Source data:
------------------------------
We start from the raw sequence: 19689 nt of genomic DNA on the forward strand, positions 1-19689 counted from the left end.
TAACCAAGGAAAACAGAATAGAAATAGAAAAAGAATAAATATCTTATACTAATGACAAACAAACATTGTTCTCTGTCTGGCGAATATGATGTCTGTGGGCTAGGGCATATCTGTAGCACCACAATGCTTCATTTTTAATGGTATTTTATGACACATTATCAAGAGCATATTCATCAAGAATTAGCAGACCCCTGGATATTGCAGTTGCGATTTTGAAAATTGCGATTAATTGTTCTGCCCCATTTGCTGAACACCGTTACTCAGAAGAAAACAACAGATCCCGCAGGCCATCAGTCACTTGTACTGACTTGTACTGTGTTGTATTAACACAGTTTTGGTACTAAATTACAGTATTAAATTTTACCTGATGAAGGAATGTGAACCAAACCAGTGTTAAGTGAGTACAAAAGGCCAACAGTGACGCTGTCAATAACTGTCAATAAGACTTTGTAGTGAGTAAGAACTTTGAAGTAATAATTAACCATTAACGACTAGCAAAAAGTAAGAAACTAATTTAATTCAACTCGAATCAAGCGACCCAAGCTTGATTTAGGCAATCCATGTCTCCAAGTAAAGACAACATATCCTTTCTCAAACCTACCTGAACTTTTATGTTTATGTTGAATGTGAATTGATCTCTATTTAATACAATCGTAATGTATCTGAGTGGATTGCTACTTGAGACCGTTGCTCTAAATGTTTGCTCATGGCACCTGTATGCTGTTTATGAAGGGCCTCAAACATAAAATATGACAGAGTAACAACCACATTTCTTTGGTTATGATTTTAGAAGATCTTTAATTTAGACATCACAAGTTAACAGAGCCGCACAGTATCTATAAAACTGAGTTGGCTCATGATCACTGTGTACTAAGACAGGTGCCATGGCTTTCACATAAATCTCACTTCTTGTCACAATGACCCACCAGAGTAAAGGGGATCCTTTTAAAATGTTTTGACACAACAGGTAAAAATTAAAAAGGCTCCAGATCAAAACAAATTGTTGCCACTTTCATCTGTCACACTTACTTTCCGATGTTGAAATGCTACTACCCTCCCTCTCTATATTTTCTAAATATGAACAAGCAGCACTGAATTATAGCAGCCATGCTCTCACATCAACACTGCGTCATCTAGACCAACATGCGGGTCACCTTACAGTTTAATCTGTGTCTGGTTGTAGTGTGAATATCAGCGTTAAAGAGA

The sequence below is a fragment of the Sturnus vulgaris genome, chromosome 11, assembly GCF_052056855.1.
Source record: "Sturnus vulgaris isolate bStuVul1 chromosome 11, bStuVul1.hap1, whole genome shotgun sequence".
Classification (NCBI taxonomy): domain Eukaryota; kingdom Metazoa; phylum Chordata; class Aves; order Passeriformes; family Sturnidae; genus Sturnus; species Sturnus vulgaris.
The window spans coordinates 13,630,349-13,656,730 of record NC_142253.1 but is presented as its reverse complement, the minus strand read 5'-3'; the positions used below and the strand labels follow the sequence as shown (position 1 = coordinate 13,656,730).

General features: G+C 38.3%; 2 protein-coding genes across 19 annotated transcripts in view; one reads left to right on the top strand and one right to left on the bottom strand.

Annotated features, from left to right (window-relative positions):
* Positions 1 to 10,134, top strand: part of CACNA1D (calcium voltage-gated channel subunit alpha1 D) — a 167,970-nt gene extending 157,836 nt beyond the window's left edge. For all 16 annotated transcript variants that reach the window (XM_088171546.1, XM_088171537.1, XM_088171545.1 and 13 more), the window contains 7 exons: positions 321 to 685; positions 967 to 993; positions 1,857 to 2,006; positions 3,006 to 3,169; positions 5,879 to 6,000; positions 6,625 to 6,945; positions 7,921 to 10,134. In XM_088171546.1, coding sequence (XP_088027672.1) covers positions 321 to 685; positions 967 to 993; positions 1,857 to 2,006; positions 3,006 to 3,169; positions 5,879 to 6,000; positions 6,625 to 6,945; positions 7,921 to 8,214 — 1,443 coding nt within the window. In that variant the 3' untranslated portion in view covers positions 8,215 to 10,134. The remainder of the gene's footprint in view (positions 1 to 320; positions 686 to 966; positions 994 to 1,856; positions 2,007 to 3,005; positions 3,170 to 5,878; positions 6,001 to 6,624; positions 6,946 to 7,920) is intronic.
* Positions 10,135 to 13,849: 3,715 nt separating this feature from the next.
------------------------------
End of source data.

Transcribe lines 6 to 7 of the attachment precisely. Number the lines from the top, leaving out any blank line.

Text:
The window spans coordinates 13,630,349-13,656,730 of record NC_142253.1 but is presented as its reverse complement, the minus strand read 5'-3'; the positions used below and the strand labels follow the sequence as shown (position 1 = coordinate 13,656,730).

General features: G+C 38.3%; 2 protein-coding genes across 19 annotated transcripts in view; one reads left to right on the top strand and one right to left on the bottom strand.